“I think 'benefits',” he said. “My goal is to get people the best possible benefits, the best employee experience. But I worked with Kristen [Webster], a consultant in Patient Safety. She was just so incredibly dedicated. It was open season on dust bunnies, and she was going to get every single one. And you think to yourself, I'm not really providing benefits for 16,000 employees, I'm providing benefits for 16,000 Kristens. I don't really know much about safety, accreditation and regulatory compliance, but hearing the things that she does, the hours she does it and how hard she works at it, just based on the dust bunnies she chased down, I can only imagine how much she improves our patient safety. So, it really energizes you. It makes you more diligent in your mission within the institution.”

He also discovered a deeper appreciation for the work that is performed by Environmental Services.

“There were places I was dusting, and I’m thinking to myself, there’s going to be a ton of dust here, right? It’s way back on top of the lockers. Yeah, nobody’s doing that climb up there. But somebody’s been there recently! So, whoever’s doing this as part of their normal job responsibilities really does a very good job,” he said.

Habib said his presence on the units gave him the chance to make a difference. “I had one mom who was clearly frustrated,” he said. “She couldn't find where her child was—I’m guessing it was her child—she didn't speak any English. And she didn't read any English. So, looking at the signs, even something as simple as hitting the button to open the door, you don't know what that button says.”

Habib read it for her, pressed the bell and talked to the nurse so that she could get in to see her loved one. “Now, to me, that’s a tiny little thing. But essentially, what you are is an ambassador with a broom.”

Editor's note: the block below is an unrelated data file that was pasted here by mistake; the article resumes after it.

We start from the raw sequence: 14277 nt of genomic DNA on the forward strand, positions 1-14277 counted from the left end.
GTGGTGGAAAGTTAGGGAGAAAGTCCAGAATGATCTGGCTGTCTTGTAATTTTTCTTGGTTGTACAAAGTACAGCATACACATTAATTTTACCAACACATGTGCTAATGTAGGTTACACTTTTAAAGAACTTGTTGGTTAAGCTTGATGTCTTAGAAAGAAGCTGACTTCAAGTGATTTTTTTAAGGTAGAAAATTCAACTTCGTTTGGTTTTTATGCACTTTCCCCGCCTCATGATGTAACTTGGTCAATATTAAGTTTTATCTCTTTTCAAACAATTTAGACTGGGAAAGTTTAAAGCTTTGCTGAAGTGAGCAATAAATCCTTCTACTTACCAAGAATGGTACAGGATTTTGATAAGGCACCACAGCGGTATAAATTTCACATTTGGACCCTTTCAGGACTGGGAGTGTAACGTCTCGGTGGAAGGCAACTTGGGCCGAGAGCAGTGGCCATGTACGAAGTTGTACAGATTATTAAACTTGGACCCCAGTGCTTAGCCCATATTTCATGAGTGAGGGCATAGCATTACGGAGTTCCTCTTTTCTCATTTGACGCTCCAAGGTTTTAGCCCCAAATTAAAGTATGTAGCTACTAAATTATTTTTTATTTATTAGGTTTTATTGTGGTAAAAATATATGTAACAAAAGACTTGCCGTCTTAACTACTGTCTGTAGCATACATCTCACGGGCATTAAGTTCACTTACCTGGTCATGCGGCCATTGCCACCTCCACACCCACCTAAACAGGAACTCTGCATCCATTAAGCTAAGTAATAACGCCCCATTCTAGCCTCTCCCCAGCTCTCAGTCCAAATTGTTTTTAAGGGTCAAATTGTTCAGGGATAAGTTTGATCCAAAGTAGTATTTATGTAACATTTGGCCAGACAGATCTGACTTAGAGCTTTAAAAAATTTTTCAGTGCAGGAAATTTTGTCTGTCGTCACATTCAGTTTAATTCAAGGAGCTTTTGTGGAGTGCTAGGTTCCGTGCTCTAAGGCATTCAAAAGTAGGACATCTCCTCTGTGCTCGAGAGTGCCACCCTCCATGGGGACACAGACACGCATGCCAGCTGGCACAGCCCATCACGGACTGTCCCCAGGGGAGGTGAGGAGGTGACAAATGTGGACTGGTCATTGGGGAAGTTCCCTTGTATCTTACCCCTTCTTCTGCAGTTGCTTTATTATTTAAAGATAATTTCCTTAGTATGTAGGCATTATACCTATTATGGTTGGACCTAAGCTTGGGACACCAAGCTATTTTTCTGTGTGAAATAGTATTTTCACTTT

Ray Habib (left) and Raju Kunaparaju, lead technical analyst, Information Services, cleaned up on their shift.

Working with the littlest patients was an eye-opener for Valerine Rajathim.

A Personal Touch

Valerine Rajathim, research assistant III, Neurology, spends her days conducting experiments on conditions such as epilepsy. For someone whose main interactions on the job involve her lab mates, getting the opportunity to work with a little person is something to take advantage of. She was assigned to the Acute Care Cardiology Unit, where babies have recently had heart transplants and have many tubes. Becoming agitated poses high health risks. Her job was to keep babies calm. And although she signed up for this task, it wasn’t what she was expecting.

“When you see it [the patient care effort] face-to-face, it really means something different,” she said. “I work in research and do not get the face-to-face experience as much as I would like. This experience has been life changing.

“I loved being able to see the other side of research, the babies that we do it all for. At the end of the day, the [research] work we do isn’t about the publications and recognition. It’s about these kids.”